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5 details to consider for writing great headlines

writing great headlines

Writing great headlines

In an earlier post I showed why headlines are the secret to getting your message read and included some tips on writing great headlines.

Your headline is a promise – you’ll never guess what the purple squirrel did next

Your headline is the promise to your reader and is what entices them to stick around and give up their valuable time to read your content.  If you don’t deliver on that promise you’ll disappoint your reader.

Your headline doesn’t need to be too clever and you should avoid creating click-bait headlines. Like the elusive purple squirrel you’ll be promising something you can’t deliver. Your reader, probably feeling cheated, won’t bother coming back. Neither will that squirrel.

Before you set about writing your great headlines, consider these 5 details

These 5 content writing tips will help you craft a great headline that not only grabs attention but delivers on its promise – keeping your reader happy and building your credibility in the process. Win-win!

1. The purpose of your message

Before you even start writing your message or article, take a moment to think about its purpose.

before you start writing great headlines

Your content needs to focus on something your audience wants to read. By providing valuable information that eases your ideal reader’s worries or fears, or fuels their motivations, you’ll persuade them to give up a few minutes of their busy day to read what you have to say.

This article for example is to help you get your message read by your target audience through consistent creation of headlines that grab attention.

2. What’s in it for them?

By thinking of what your audience wants you’ll be on the way to creating targeted valuable content and by default, great headlines!

What is the key benefit of the article? What will the reader learn? You need to convey this in your headline to tell the reader what they’ll gain by giving up their time to read your words.

How-to and list posts are brilliant as they instantly tell the reader what to expect and these posts work well online and in print.

3. Where will your headline be used?

Now you’ve got a clear picture of what the purpose of your message is and how your audience will benefit, you’ll need to consider where you’ll be using your content. Blog posts? Landing pages? Email subject lines? Direct mail?

If you are using promotional materials in any form you’ll need a headline of some sort to pull your reader in.

The use of your headline will determine how you create it. When writing headlines online, you need to think about keywords, particularly if creating a blog post or landing page. A tool like Yoast SEO in WordPress is great for helping you to focus your headline. Longer titles are shortened in search engines or on social media platforms meaning you risk reducing its appeal or meaning. Use less than 70 characters and test out different headlines for different platforms to see what works best.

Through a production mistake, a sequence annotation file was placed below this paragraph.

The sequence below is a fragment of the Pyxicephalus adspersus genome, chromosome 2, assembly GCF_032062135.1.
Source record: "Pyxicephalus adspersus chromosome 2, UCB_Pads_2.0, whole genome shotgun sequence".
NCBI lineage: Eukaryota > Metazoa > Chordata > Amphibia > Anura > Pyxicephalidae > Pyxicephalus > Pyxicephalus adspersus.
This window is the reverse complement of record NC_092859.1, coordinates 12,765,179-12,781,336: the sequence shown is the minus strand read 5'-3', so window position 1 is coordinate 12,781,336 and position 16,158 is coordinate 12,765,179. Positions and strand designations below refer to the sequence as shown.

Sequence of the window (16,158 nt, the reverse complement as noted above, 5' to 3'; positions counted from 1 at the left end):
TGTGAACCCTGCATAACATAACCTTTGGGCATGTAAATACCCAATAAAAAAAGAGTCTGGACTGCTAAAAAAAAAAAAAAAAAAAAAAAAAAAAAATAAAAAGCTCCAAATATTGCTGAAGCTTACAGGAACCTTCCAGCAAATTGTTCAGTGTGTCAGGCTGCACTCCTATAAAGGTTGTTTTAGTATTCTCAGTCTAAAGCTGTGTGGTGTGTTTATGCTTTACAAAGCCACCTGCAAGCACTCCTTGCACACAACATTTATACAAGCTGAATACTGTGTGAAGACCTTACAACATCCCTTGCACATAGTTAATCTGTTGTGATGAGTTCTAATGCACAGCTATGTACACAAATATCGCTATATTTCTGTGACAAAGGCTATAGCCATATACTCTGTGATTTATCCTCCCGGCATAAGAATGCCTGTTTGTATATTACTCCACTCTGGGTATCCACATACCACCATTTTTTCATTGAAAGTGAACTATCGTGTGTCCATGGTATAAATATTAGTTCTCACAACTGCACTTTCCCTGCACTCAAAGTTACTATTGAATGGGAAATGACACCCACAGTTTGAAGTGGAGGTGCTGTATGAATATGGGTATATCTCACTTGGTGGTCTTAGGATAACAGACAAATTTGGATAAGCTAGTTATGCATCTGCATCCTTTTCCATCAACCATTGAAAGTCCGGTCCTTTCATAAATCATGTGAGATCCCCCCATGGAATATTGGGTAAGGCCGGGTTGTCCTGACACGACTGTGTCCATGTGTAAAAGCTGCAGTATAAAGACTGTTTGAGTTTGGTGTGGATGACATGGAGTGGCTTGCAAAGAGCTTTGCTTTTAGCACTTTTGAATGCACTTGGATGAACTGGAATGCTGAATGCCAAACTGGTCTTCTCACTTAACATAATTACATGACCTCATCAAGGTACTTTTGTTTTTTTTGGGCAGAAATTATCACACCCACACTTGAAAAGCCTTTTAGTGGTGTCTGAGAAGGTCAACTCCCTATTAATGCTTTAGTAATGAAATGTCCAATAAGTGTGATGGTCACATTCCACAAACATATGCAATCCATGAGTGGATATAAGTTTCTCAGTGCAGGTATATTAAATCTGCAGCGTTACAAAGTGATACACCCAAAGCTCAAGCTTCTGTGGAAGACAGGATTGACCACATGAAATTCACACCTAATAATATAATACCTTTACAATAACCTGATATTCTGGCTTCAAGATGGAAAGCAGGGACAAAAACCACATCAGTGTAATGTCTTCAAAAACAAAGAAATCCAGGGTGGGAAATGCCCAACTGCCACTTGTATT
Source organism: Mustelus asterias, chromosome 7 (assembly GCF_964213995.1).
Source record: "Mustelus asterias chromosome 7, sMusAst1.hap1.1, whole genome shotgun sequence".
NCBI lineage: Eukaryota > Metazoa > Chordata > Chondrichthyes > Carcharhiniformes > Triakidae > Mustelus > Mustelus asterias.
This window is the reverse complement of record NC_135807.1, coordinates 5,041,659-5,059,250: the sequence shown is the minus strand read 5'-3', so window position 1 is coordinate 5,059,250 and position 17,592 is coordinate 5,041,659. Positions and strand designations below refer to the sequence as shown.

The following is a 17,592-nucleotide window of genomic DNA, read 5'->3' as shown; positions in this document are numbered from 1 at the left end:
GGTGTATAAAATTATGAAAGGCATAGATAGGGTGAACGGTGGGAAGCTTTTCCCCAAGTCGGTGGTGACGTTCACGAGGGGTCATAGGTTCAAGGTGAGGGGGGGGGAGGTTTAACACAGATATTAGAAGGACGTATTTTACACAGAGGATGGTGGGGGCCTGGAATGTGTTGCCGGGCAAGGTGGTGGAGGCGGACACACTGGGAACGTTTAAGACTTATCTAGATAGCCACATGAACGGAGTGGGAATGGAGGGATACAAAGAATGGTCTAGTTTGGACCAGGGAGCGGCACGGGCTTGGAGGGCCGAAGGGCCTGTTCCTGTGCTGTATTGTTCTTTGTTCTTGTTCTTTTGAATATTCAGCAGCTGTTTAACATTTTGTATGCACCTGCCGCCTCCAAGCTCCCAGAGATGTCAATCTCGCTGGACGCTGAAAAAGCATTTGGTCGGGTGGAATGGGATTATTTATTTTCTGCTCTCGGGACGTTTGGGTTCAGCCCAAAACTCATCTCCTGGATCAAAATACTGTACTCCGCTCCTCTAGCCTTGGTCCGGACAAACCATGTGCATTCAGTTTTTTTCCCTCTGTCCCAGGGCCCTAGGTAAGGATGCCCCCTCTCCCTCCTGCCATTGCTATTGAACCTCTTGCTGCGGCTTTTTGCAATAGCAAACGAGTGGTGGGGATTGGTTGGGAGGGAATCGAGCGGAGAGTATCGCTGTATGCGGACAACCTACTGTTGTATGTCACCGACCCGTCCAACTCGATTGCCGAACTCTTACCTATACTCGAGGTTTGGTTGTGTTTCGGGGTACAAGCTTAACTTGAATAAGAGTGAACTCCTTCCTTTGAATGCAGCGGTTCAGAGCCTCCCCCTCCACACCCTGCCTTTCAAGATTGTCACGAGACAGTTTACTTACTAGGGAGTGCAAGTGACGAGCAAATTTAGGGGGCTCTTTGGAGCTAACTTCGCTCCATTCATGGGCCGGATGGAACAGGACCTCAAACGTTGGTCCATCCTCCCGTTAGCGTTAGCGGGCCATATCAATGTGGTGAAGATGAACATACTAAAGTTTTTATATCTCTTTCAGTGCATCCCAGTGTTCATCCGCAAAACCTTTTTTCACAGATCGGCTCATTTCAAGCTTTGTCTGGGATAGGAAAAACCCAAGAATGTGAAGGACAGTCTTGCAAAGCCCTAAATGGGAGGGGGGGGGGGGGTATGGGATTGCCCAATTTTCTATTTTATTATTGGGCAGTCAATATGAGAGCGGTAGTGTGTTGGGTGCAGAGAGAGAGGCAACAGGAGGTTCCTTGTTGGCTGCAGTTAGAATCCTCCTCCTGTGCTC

Use Yoast for writing great headlines

There are arguments for and against long vs short headlines. The point is to get your audience to read your message, so use long headlines freely as short ones when you can. Just make sure they are lively and give a promise of some benefit of reading on.

4. Write your headline first to direct and guide your content

Write your headline first before you write anything else. This enables you to shape and structure your article around the key point. Staying focused in this way keeps your article on target to deliver on that initial irresistible promise.

writing great headlines

5. Are you reinventing the wheel?

Before you sit for hours staring at a blank screen worrying that all of the good headlines are already in use, remember this: it’s rare for a headline to be completely original. There’s no need to reinvent the wheel. Copywriters use other work as a source of inspiration.  This doesn’t mean just recycling someone else’s headline, but taking the style and making it your own. A good tip is to keep a ‘swipe file’ of headlines to get your creative juices flowing.

As Jon Morrow states in ’52 headline hacks’, the irresistible headlines you see on the likes of Cosmopolitan magazine are nothing new. Most of them are more than 50 years old and used originally by direct response copywriters such as Claude Hopkins. The language may be more modern but the essence is still there, used over and over again. Why? Because they work!

When reading any content from now on, take a really good look at the headline. Consider what it is about that particular headline that drew you in. Did it ask a question? Question-based headlines are more powerful than statement-based ones. Did it highlight a problem or arouse your curiosity? These are all fantastic techniques to start writing great headlines.

Once you start to think about headlines in this way, you’ll begin noticing a pattern that good headlines generally follow. Start collecting these headlines, use them as inspiration and apply them to your own work. Test a few out to see what works for you.

Do you struggle with writing great headlines that deliver? Get in touch to see how I can help.



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